(Indeed, perhaps it is prudent to leave the cultivation of true insanity up to the artists!)
The slippery nature of transcendent experience—like the one encoded in the mysteries of the Mystic Lamb—is such that it is notoriously difficult to capture in language. Images often fare better, and so we are blessed as a species with a deep and wonderful lexicon of visual roadmaps of transcendence that rival the even the greatest esoteric texts in their cosmic profundity.
In his midcentury study Shamanism: Archaic Techniques of Ecstasy, religious historian Mircea Eliade drew the distinction between the “cool,” outer, physical and exoteric components of ritual and the “hot,” inner, subjective component of the ritual as lived experience. While the former may be readily communicated, the latter must be directly experienced and felt.
Eliade’s distinction between the “cool” outer shell and the “hot” inner experience reminds me of a passage in Fulcanelli’s Le Mystère des Cathédrales, in which the reader’s attention is drawn to a bas-relief of the Virgin on the Grand Portico of Notre-Dame in Paris. In her right hand, she holds two books. One is openly displayed for all to read, while the other is sealed, its contents an impenetrable mystery to the uninitiated.
The Ghent Altarpiece is structured as a physical illustration of this very idea. For most of the year, except for special religious holidays, the altarpiece would have remained closed, its pseudo-architectural trompe l’œil niches barely hinting at the vivid, red-hot visual ecstasy contained within.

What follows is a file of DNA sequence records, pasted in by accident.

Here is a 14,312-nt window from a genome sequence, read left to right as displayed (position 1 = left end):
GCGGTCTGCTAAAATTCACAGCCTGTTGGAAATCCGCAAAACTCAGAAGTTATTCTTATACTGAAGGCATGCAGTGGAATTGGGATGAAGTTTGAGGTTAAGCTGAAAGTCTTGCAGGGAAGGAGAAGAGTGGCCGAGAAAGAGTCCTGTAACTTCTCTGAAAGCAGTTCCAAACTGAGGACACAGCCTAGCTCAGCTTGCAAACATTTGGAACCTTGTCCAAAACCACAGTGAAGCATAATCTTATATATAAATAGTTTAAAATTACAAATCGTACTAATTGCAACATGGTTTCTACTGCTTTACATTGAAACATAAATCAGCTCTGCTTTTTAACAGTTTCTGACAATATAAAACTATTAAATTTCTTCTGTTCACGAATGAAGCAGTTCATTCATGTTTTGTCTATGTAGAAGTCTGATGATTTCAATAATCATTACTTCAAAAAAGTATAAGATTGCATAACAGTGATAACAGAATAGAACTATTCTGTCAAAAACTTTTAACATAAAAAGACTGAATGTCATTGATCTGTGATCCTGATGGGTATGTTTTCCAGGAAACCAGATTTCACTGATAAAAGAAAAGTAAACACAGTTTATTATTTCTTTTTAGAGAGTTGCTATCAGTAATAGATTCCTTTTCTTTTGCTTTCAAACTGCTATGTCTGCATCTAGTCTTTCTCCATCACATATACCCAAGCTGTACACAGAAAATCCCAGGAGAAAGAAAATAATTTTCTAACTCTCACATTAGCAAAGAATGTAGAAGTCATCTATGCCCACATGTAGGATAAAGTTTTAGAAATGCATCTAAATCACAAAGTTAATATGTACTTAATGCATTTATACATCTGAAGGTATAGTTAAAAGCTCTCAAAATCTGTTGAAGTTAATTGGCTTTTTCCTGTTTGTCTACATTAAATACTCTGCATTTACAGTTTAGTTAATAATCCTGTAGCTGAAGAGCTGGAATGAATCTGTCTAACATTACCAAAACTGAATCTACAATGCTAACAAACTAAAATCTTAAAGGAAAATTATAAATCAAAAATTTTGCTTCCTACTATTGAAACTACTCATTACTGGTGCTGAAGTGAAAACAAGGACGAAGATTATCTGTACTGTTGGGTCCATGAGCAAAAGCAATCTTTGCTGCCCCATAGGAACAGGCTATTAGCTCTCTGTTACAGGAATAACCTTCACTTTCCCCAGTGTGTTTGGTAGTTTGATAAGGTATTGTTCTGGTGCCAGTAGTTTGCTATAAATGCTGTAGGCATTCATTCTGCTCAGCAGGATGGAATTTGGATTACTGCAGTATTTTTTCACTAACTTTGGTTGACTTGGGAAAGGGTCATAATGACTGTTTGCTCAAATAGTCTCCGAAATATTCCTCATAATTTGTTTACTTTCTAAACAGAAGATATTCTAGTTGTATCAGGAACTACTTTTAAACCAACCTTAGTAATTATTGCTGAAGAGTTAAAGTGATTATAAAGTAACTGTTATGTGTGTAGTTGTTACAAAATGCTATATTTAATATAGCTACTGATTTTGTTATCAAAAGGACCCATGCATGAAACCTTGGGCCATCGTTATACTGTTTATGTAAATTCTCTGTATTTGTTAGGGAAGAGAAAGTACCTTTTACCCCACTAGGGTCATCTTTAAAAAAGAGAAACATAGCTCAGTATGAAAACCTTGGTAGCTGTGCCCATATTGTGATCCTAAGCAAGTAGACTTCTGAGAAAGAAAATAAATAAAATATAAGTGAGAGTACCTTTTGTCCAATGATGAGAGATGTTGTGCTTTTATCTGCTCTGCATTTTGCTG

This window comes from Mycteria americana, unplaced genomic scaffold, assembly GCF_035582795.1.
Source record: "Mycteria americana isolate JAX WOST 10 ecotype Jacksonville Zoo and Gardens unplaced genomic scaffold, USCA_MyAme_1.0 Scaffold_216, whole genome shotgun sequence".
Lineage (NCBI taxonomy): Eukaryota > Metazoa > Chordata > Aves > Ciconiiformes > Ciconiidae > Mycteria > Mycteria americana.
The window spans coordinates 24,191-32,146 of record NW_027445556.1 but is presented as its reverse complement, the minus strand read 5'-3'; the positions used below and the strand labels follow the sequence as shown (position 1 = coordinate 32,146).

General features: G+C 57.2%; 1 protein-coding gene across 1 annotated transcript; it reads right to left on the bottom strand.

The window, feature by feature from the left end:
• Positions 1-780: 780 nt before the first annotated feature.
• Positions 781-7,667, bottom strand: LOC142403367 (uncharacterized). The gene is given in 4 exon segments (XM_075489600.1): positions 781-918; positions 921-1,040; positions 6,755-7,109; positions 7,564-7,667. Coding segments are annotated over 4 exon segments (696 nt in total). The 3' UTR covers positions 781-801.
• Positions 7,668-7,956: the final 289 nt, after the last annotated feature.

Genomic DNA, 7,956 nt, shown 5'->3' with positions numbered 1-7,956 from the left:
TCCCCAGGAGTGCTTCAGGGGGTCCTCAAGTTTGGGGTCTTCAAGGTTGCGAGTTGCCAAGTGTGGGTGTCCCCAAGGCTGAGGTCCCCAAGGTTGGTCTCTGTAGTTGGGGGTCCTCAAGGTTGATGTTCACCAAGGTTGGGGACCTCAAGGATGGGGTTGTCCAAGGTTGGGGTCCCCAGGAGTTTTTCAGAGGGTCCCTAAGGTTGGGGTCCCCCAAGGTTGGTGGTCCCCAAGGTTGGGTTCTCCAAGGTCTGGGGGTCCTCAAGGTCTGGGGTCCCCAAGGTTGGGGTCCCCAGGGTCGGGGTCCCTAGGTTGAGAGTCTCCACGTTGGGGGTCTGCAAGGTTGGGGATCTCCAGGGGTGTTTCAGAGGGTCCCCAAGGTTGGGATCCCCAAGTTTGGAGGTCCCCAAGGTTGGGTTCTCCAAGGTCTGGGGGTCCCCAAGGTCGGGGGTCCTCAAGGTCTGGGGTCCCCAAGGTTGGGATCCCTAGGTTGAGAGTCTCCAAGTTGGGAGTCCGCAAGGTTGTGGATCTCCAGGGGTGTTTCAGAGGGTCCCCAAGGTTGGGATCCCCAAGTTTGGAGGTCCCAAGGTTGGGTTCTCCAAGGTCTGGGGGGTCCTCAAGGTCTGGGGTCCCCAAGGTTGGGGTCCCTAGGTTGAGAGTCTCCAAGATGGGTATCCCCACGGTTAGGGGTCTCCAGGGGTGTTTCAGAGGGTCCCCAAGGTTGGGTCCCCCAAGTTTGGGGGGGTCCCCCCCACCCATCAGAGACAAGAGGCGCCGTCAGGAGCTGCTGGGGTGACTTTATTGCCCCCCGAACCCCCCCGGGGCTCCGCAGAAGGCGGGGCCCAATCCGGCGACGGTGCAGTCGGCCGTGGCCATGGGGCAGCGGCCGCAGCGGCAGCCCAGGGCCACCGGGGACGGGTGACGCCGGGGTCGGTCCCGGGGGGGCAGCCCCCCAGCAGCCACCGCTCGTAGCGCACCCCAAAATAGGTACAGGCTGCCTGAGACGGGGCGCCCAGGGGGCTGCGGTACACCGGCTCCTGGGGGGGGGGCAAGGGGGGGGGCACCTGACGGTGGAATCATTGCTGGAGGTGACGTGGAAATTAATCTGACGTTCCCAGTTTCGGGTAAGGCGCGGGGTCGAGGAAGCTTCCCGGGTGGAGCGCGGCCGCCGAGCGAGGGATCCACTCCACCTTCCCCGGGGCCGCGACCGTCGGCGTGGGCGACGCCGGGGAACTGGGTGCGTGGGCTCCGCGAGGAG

As an artist, I am particularly fascinated by the mysterious, generative relationship between ecstatic spiritual practice and the codification of visual forms such as the ones implied by the “hidden” geometric properties of The Adoration of the Mystic Lamb.
I am returning to this personal blog after a long hiatus in order to begin collecting thoughts for a series of public lectures that I will be giving next Spring at Seattle University’s Hedreen Gallery in conjunction with an exhibition, which will run from February 18 – April 4, 2015. The heart of this exhibition will be a radical, multimedia expansion of my lecture “How to Draw God from Direct Observation,” which was first performed in May 2014 at Portland, Oregon’s Xhurch as part of PSU’s Portland Center for Public Humanities “Visions” Series.
For the Hedreen exhibition, I will be converting the gallery into a Divine Observatory that will come to life in the context of a series of public lectures and events. This project in particular is something that has been slowly developing as an idea for many years and I’m very excited to see it come to fruition.
The details of this exhibition are still very much up in the air, however I am fairly certain that the mysteries of the Mystic Lamb will be invoked, for those who have eyes to see and ears to hear.